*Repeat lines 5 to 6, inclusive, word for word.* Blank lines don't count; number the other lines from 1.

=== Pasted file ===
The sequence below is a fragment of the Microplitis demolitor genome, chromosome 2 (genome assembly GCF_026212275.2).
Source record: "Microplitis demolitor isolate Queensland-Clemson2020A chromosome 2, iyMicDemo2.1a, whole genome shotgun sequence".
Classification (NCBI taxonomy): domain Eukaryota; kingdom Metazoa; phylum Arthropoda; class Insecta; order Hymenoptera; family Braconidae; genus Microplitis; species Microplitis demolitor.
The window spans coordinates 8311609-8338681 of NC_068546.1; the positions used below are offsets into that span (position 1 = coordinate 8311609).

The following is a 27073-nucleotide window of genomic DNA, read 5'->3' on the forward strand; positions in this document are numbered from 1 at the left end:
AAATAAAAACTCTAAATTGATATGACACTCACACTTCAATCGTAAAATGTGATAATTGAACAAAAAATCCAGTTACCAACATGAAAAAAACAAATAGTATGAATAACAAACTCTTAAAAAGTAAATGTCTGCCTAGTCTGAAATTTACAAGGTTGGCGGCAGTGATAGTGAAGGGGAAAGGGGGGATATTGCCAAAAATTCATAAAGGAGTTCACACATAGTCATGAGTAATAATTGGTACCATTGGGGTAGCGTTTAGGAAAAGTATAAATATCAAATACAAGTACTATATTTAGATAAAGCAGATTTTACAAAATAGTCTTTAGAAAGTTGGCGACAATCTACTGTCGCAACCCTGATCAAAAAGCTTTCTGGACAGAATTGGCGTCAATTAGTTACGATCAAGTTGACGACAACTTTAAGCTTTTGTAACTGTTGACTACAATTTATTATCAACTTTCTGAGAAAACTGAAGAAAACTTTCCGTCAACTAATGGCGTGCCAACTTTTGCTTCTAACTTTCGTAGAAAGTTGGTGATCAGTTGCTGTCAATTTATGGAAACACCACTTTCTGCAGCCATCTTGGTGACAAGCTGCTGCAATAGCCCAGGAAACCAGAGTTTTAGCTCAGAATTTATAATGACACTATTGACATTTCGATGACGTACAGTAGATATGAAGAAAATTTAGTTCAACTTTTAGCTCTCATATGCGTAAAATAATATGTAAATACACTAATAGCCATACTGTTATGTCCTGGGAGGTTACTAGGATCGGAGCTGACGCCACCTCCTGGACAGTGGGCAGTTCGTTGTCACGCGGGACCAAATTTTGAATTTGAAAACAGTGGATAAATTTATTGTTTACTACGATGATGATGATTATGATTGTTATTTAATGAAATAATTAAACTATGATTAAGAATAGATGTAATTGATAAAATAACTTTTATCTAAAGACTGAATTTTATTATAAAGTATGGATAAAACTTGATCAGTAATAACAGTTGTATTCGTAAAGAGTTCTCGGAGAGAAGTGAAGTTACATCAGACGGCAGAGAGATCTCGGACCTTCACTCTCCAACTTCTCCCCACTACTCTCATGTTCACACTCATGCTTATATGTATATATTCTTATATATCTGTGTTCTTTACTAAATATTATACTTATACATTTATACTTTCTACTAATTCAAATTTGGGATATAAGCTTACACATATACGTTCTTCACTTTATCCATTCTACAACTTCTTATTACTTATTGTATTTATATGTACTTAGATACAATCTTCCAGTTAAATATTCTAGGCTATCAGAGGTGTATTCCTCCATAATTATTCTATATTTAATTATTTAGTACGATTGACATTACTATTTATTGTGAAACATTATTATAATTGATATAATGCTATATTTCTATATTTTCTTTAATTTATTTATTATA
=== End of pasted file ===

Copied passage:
The following is a 27073-nucleotide window of genomic DNA, read 5'->3' on the forward strand; positions in this document are numbered from 1 at the left end:
AAATAAAAACTCTAAATTGATATGACACTCACACTTCAATCGTAAAATGTGATAATTGAACAAAAAATCCAGTTACCAACATGAAAAAAACAAATAGTATGAATAACAAACTCTTAAAAAGTAAATGTCTGCCTAGTCTGAAATTTACAAGGTTGGCGGCAGTGATAGTGAAGGGGAAAGGGGGGATATTGCCAAAAATTCATAAAGGAGTTCACACATAGTCATGAGTAATAATTGGTACCATTGGGGTAGCGTTTAGGAAAAGTATAAATATCAAATACAAGTACTATATTTAGATAAAGCAGATTTTACAAAATAGTCTTTAGAAAGTTGGCGACAATCTACTGTCGCAACCCTGATCAAAAAGCTTTCTGGACAGAATTGGCGTCAATTAGTTACGATCAAGTTGACGACAACTTTAAGCTTTTGTAACTGTTGACTACAATTTATTATCAACTTTCTGAGAAAACTGAAGAAAACTTTCCGTCAACTAATGGCGTGCCAACTTTTGCTTCTAACTTTCGTAGAAAGTTGGTGATCAGTTGCTGTCAATTTATGGAAACACCACTTTCTGCAGCCATCTTGGTGACAAGCTGCTGCAATAGCCCAGGAAACCAGAGTTTTAGCTCAGAATTTATAATGACACTATTGACATTTCGATGACGTACAGTAGATATGAAGAAAATTTAGTTCAACTTTTAGCTCTCATATGCGTAAAATAATATGTAAATACACTAATAGCCATACTGTTATGTCCTGGGAGGTTACTAGGATCGGAGCTGACGCCACCTCCTGGACAGTGGGCAGTTCGTTGTCACGCGGGACCAAATTTTGAATTTGAAAACAGTGGATAAATTTATTGTTTACTACGATGATGATGATTATGATTGTTATTTAATGAAATAATTAAACTATGATTAAGAATAGATGTAATTGATAAAATAACTTTTATCTAAAGACTGAATTTTATTATAAAGTATGGATAAAACTTGATCAGTAATAACAGTTGTATTCGTAAAGAGTTCTCGGAGAGAAGTGAAGTTACATCAGACGGCAGAGAGATCTCGGACCTTCACTCTCCAACTTCTCCCCACTACTCTCATGTTCACACTCATGCTTATATGTATATATTCTTATATATCTGTGTTCTTTACTAAATATTATACTTATACATTTATACTTTCTACTAATTCAAATTTGGGATATAAGCTTACACATATACGTTCTTCACTTTATCCATTCTACAACTTCTTATTACTTATTGTATTTATATGTACTTAGATACAATCTTCCAGTTAAATATTCTAGGCTATCAGAGGTGTATTCCTCCATAATTATTCTATATTTAATTATTTAGTACGATTGACATTACTATTTATTGTGAAACATTATTATAATTGATATAATGCTATATTTCTATATTTTCTTTAATTTATTTATTATA